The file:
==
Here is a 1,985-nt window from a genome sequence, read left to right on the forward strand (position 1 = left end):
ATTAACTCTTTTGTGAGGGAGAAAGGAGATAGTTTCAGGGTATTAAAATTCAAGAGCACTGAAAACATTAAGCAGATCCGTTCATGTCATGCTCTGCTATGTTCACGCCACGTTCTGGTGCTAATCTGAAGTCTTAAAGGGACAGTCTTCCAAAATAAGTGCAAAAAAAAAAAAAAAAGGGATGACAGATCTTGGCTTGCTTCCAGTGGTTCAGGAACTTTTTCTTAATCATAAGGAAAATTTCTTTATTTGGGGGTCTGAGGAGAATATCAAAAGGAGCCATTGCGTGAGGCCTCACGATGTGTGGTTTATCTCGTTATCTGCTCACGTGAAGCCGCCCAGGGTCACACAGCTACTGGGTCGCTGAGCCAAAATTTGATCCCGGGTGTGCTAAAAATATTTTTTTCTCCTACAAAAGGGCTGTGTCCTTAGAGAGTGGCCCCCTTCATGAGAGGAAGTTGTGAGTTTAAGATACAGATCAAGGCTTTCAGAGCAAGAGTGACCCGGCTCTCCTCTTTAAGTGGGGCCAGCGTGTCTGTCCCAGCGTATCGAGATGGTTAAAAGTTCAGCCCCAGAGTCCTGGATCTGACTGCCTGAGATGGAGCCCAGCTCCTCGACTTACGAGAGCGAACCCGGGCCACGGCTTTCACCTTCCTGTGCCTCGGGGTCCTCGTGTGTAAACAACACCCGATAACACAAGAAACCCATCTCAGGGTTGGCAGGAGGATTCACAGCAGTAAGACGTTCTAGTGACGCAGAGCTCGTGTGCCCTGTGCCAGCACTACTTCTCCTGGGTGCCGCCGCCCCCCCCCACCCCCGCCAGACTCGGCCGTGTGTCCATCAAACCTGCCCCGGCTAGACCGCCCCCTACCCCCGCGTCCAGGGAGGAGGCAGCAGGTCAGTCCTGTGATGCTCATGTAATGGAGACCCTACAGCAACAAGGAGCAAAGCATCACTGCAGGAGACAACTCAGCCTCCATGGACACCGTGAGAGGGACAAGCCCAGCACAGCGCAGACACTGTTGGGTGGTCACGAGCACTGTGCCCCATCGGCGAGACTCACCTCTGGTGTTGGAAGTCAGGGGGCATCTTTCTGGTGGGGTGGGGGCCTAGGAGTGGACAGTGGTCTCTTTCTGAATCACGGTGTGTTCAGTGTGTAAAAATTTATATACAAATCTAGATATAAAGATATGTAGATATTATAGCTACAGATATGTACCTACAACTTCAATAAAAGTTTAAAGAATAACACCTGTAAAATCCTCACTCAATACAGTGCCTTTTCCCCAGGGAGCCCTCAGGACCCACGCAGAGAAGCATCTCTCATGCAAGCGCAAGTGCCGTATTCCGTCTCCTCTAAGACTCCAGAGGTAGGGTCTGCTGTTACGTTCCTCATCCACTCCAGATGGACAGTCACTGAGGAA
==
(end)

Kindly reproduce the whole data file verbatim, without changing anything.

Here is a 1,985-nt window from a genome sequence, read left to right on the forward strand (position 1 = left end):
ATTAACTCTTTTGTGAGGGAGAAAGGAGATAGTTTCAGGGTATTAAAATTCAAGAGCACTGAAAACATTAAGCAGATCCGTTCATGTCATGCTCTGCTATGTTCACGCCACGTTCTGGTGCTAATCTGAAGTCTTAAAGGGACAGTCTTCCAAAATAAGTGCAAAAAAAAAAAAAAAAGGGATGACAGATCTTGGCTTGCTTCCAGTGGTTCAGGAACTTTTTCTTAATCATAAGGAAAATTTCTTTATTTGGGGGTCTGAGGAGAATATCAAAAGGAGCCATTGCGTGAGGCCTCACGATGTGTGGTTTATCTCGTTATCTGCTCACGTGAAGCCGCCCAGGGTCACACAGCTACTGGGTCGCTGAGCCAAAATTTGATCCCGGGTGTGCTAAAAATATTTTTTTCTCCTACAAAAGGGCTGTGTCCTTAGAGAGTGGCCCCCTTCATGAGAGGAAGTTGTGAGTTTAAGATACAGATCAAGGCTTTCAGAGCAAGAGTGACCCGGCTCTCCTCTTTAAGTGGGGCCAGCGTGTCTGTCCCAGCGTATCGAGATGGTTAAAAGTTCAGCCCCAGAGTCCTGGATCTGACTGCCTGAGATGGAGCCCAGCTCCTCGACTTACGAGAGCGAACCCGGGCCACGGCTTTCACCTTCCTGTGCCTCGGGGTCCTCGTGTGTAAACAACACCCGATAACACAAGAAACCCATCTCAGGGTTGGCAGGAGGATTCACAGCAGTAAGACGTTCTAGTGACGCAGAGCTCGTGTGCCCTGTGCCAGCACTACTTCTCCTGGGTGCCGCCGCCCCCCCCCACCCCCGCCAGACTCGGCCGTGTGTCCATCAAACCTGCCCCGGCTAGACCGCCCCCTACCCCCGCGTCCAGGGAGGAGGCAGCAGGTCAGTCCTGTGATGCTCATGTAATGGAGACCCTACAGCAACAAGGAGCAAAGCATCACTGCAGGAGACAACTCAGCCTCCATGGACACCGTGAGAGGGACAAGCCCAGCACAGCGCAGACACTGTTGGGTGGTCACGAGCACTGTGCCCCATCGGCGAGACTCACCTCTGGTGTTGGAAGTCAGGGGGCATCTTTCTGGTGGGGTGGGGGCCTAGGAGTGGACAGTGGTCTCTTTCTGAATCACGGTGTGTTCAGTGTGTAAAAATTTATATACAAATCTAGATATAAAGATATGTAGATATTATAGCTACAGATATGTACCTACAACTTCAATAAAAGTTTAAAGAATAACACCTGTAAAATCCTCACTCAATACAGTGCCTTTTCCCCAGGGAGCCCTCAGGACCCACGCAGAGAAGCATCTCTCATGCAAGCGCAAGTGCCGTATTCCGTCTCCTCTAAGACTCCAGAGGTAGGGTCTGCTGTTACGTTCCTCATCCACTCCAGATGGACAGTCACTGAGGAA